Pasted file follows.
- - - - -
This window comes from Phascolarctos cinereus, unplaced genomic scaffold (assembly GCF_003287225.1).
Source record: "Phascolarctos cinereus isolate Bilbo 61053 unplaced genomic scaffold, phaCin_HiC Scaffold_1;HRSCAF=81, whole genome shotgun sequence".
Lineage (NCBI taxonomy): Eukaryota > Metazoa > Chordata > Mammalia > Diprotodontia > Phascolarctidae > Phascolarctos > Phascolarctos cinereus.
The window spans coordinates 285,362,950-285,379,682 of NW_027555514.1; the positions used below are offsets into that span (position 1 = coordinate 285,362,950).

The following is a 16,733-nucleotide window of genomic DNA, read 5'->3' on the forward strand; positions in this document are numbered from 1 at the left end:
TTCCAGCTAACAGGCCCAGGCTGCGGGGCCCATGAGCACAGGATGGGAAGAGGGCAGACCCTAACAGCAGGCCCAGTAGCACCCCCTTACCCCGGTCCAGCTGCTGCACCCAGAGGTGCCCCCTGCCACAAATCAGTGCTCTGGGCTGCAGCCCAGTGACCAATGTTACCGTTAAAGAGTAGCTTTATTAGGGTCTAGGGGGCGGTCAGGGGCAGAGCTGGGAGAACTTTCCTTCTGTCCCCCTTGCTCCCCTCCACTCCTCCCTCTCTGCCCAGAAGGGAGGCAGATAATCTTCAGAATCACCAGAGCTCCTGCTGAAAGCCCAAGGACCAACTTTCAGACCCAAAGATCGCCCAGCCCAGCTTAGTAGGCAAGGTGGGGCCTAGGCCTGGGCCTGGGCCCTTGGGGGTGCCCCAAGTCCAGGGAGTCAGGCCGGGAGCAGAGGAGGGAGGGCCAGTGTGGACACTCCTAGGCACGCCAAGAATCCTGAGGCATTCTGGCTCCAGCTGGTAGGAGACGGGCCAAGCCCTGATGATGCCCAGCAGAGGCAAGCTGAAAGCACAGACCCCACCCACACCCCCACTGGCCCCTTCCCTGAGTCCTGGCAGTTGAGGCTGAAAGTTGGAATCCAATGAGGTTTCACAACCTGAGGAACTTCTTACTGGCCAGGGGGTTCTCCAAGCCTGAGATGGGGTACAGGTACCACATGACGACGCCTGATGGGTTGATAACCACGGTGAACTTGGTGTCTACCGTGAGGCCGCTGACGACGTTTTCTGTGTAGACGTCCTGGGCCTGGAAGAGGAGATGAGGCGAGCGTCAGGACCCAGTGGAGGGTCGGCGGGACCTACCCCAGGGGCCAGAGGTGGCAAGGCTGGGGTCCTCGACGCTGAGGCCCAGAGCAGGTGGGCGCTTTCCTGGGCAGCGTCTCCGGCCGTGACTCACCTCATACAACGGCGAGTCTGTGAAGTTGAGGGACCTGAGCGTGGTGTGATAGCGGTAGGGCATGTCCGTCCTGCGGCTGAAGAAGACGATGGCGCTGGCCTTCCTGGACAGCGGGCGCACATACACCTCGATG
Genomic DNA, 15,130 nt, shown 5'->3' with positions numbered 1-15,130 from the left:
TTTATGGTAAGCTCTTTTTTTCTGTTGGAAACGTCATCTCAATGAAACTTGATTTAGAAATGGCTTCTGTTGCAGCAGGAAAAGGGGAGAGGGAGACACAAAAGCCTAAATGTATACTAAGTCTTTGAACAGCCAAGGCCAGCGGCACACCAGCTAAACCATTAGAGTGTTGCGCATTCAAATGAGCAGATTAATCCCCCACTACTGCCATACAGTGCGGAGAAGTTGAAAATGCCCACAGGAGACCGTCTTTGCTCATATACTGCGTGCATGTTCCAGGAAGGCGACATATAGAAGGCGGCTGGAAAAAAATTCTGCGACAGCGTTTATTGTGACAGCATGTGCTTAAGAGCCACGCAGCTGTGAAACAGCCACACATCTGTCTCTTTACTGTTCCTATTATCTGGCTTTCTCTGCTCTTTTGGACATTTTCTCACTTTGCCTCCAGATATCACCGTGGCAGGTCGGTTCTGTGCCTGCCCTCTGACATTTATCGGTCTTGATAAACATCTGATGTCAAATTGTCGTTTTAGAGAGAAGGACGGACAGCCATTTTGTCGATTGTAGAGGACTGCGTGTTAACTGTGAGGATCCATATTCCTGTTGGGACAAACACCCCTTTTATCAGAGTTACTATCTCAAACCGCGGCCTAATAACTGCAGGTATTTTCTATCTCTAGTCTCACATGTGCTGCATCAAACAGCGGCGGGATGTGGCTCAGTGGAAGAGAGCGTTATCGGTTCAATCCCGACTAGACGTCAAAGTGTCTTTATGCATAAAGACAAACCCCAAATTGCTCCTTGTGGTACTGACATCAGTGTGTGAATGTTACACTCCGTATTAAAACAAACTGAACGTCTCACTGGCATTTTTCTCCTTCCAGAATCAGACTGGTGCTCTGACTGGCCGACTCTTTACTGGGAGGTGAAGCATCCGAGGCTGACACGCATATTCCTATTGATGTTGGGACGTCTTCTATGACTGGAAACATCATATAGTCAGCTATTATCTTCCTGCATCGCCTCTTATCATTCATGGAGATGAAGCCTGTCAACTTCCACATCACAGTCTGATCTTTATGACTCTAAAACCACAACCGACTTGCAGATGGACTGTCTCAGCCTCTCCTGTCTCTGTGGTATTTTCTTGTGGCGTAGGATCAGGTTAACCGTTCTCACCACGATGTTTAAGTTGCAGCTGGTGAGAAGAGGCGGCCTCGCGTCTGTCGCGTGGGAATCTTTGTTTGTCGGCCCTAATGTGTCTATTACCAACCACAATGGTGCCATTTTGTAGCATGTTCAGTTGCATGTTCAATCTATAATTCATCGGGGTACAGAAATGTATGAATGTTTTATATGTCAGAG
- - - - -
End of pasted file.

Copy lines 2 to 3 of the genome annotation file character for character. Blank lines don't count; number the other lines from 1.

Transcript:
Source record: "Phascolarctos cinereus isolate Bilbo 61053 unplaced genomic scaffold, phaCin_HiC Scaffold_1;HRSCAF=81, whole genome shotgun sequence".
Lineage (NCBI taxonomy): Eukaryota > Metazoa > Chordata > Mammalia > Diprotodontia > Phascolarctidae > Phascolarctos > Phascolarctos cinereus.